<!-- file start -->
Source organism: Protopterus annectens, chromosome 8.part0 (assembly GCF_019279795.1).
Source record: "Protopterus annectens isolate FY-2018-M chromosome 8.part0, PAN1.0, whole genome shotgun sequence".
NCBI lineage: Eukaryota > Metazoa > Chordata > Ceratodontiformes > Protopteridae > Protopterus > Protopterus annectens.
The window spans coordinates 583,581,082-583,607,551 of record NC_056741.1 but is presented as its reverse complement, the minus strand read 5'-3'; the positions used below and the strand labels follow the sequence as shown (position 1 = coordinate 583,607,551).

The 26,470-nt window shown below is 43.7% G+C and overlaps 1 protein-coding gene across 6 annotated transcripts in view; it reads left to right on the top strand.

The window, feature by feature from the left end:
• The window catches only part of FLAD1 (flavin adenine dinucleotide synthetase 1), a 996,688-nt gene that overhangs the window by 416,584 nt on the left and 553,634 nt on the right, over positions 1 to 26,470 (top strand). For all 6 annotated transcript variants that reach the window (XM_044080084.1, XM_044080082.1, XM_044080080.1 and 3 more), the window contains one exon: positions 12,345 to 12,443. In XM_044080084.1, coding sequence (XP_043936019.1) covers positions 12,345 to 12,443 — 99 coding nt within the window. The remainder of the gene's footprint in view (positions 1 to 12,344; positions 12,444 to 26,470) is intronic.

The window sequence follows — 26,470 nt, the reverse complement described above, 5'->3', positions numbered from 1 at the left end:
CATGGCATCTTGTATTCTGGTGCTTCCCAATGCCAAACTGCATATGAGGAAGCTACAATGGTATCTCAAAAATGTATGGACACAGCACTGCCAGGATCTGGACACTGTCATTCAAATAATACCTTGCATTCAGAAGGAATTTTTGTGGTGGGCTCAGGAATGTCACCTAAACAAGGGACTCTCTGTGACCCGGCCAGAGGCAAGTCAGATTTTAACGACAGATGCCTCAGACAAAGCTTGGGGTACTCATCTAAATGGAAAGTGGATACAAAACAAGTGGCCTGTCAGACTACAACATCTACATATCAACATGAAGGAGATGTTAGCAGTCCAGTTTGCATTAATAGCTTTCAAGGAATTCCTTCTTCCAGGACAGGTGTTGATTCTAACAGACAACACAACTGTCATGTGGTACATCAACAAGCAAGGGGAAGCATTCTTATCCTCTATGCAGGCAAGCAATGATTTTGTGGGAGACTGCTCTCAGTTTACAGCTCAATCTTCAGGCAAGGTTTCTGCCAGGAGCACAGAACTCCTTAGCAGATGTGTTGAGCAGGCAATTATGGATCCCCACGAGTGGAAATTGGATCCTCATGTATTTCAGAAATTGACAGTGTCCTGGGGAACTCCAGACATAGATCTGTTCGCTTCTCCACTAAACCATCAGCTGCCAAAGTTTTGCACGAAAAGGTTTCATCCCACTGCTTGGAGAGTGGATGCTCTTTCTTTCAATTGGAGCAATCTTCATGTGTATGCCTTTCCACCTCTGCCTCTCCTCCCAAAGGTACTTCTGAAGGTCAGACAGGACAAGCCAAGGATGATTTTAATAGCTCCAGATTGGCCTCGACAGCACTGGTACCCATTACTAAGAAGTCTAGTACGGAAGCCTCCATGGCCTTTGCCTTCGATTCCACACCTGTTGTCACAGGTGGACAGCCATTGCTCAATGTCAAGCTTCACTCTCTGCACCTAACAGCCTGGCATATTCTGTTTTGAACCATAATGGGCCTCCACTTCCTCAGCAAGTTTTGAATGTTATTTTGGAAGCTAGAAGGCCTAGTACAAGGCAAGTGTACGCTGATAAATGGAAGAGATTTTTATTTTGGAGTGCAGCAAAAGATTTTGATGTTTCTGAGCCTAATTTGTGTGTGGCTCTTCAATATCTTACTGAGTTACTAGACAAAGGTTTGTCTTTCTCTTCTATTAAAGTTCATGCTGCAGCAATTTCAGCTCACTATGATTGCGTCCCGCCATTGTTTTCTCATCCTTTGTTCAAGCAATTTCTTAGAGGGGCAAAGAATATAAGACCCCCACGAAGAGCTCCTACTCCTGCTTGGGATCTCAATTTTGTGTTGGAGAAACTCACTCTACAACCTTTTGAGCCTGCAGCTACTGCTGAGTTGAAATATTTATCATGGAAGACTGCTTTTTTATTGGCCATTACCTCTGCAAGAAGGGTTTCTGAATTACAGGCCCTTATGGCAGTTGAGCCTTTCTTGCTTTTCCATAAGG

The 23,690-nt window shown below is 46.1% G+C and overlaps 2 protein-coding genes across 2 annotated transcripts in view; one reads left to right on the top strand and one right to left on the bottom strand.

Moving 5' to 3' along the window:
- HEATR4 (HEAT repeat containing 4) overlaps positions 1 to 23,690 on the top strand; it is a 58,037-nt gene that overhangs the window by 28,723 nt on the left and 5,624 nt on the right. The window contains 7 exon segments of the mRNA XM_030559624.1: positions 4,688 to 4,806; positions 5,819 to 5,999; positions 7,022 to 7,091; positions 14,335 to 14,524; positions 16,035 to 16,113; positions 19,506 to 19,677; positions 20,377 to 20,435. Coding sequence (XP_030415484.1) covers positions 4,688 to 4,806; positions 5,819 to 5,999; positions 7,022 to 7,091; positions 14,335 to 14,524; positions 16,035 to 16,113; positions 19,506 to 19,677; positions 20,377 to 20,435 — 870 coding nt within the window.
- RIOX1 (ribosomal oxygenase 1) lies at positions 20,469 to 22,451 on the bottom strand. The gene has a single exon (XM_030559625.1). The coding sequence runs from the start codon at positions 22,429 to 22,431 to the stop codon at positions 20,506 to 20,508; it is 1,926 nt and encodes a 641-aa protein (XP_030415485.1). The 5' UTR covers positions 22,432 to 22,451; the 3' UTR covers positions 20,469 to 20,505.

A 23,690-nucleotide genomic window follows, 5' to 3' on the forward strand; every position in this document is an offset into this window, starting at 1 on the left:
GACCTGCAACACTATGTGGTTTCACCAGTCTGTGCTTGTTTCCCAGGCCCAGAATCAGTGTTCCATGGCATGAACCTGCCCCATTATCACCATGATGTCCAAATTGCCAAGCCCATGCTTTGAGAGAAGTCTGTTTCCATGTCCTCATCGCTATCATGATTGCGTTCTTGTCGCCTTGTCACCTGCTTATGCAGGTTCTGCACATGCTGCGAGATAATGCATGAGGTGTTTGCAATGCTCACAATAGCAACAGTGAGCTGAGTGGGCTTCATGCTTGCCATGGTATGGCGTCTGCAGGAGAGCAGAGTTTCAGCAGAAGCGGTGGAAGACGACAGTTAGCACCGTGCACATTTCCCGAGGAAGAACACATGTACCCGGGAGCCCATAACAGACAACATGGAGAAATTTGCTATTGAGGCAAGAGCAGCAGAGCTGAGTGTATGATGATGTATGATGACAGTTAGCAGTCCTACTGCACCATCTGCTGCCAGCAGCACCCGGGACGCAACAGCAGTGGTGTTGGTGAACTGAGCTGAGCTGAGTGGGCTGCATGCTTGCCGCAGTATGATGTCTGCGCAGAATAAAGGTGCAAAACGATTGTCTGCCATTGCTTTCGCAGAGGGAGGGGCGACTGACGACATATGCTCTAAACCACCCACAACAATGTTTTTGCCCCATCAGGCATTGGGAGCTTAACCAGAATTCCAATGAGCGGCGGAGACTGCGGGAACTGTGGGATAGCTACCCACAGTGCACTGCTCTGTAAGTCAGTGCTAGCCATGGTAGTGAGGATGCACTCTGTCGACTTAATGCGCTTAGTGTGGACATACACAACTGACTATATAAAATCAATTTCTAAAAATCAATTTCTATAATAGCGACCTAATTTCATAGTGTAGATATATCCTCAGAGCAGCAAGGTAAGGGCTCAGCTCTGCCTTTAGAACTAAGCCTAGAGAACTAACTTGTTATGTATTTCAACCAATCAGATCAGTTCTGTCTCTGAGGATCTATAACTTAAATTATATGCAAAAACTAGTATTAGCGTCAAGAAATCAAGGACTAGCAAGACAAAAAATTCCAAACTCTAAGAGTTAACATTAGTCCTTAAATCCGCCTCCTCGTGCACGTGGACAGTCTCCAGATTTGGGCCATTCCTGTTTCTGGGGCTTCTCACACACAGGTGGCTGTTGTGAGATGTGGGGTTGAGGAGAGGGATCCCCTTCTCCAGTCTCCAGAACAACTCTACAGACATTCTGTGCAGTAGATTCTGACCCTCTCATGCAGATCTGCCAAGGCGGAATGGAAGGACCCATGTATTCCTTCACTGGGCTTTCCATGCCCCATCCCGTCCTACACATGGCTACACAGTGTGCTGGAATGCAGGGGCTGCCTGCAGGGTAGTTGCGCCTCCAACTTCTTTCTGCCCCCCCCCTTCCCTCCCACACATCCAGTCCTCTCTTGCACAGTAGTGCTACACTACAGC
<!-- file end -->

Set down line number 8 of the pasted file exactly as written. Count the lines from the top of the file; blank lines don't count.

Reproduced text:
The window sequence follows — 26,470 nt, the reverse complement described above, 5'->3', positions numbered from 1 at the left end: